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This is probably the single most forgotten part of the day when photographers are getting started in weddings. You don’t just magically get from point A to point B by snapping your fingers (although that would be pretty awesome). Use Google Maps. If the hotel to the ceremony venue shows a 30-minute drive time, allow for 45 minutes. This gives you time to pack up gear, load the car, and also gives you some wiggle room for traffic. Remember, I am speaking to you as a St. Louis-based photographer, not a New York City photographer. Know your area and plan accordingly. Also, don’t forget to do your research ahead of time so you can plan for things like parking (valet, street parking, etc.). Wedding days are not the time to be an amateur with travel. Take five minutes and figure it out ahead of time so you’re prepared to arrive early. This makes such a good impression on your clients when they arrive and you’re already there ready for them. Remember, your clients should not have to worry about you and your time management (or lack thereof) on their big day.


Don’t forget, these people are coming to you fresh to the wedding scene (usually). They’ve never done this before, so what you find to be second nature and almost “duh”-worthy is completely new to your couples. You do this every weekend for a living, and they are leaning on you to provide your expertise to make their day go off without a hitch (as much as possible). Once a couple signs a contract and pays their deposit to lock their date with us, we send a welcome packet with tips to look your best in photos, a copy of all of their paperwork, a welcome letter, timeline sheets, and cards from local vendors we recommend. Take that extra step and show your couples that you know what you’re doing. When you take the initiative on something like this so early in the game, they will continue to look to you for guidance throughout their planning process (and you want this so you can control the outcome of what photos you’re able to capture for them). Always be upfront and honest. If a client wants photos at location A, and also at location B that’s an hour and a half away, but they only have two hours for creatives in their timeline or are already over by an hour or two... DO NOT just say OK.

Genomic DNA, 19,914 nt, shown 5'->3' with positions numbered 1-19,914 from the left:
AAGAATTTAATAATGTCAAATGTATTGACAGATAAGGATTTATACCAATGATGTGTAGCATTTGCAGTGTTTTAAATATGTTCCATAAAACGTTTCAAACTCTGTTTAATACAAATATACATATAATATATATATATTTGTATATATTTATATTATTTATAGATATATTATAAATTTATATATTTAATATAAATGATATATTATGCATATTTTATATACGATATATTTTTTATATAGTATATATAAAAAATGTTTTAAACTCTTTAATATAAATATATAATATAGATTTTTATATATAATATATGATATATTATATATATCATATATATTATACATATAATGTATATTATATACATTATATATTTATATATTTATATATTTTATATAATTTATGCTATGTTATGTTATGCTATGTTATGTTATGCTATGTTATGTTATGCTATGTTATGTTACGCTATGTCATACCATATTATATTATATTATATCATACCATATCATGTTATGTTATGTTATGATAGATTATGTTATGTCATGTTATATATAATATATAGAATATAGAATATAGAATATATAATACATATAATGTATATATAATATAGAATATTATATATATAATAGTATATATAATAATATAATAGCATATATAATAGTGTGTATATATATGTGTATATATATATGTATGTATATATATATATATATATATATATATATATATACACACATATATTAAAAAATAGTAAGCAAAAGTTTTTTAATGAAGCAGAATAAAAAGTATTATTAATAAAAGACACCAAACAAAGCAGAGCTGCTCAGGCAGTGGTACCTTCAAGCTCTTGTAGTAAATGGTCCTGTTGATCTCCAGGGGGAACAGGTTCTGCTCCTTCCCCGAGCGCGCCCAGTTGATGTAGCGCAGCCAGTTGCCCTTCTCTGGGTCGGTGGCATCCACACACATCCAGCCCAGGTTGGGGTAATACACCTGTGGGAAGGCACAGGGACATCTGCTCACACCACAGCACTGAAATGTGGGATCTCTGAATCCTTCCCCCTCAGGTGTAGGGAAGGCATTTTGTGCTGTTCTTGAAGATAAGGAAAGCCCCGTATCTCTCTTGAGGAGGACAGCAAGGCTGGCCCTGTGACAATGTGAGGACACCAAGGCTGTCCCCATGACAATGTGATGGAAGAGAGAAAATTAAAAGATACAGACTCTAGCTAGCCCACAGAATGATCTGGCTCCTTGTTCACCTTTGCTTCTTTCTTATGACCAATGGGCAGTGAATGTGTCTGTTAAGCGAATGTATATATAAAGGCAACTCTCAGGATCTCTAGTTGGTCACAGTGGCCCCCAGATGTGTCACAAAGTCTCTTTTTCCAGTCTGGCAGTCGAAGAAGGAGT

Level set with them:

“We are more than happy to get you images at both of these locations, just know we’re already over in time and this is eating into your timeline with empty drive time. Is there somewhere closer to location A that looks similar to location B that we could compromise on? This will give us more time for creatives, which means more images for you, and will allow us to get you back to your reception on time.” You can say everything you need to say without being rude, condescending or anything negative. Just be confident in your approach and bend where you need to. As long as they understand they might not get the images they hired you for, OR they might have to pay for extra hours of coverage, do what they want.

Creating a Wedding Day Timeline for Photographers | Alissa Cincotta

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Welcome to the world of weddings. Things change on a daily basis, especially in today’s Covid world.

We do timeline reviews over the course of a year with our clients as follows: 6 months, 3 months, 1 month, 2 weeks, week of. This allows us to stay up to date with changes as they’re happening so we can adjust the timeline accordingly. I will also send my bride a text the night before the wedding with a sweet little message wishing her the best day ever and letting her know how excited we are to be a part of their big day. Then I will screen shot their final timeline and ask if there are any special additions that we need to be aware of so we’re prepared to document them. Texting a client the night before is also when I ask for the hotel room numbers where applicable. Wedding day timelines are tricky at first, but having that foundation solid will make it all feel pretty template-based. You’ll start to get into a rhythm where it all falls into place and your wedding days are no longer chaotic scrambles. Remember, the worst thing to do is be the source of stress for your clients on their big day. Good luck!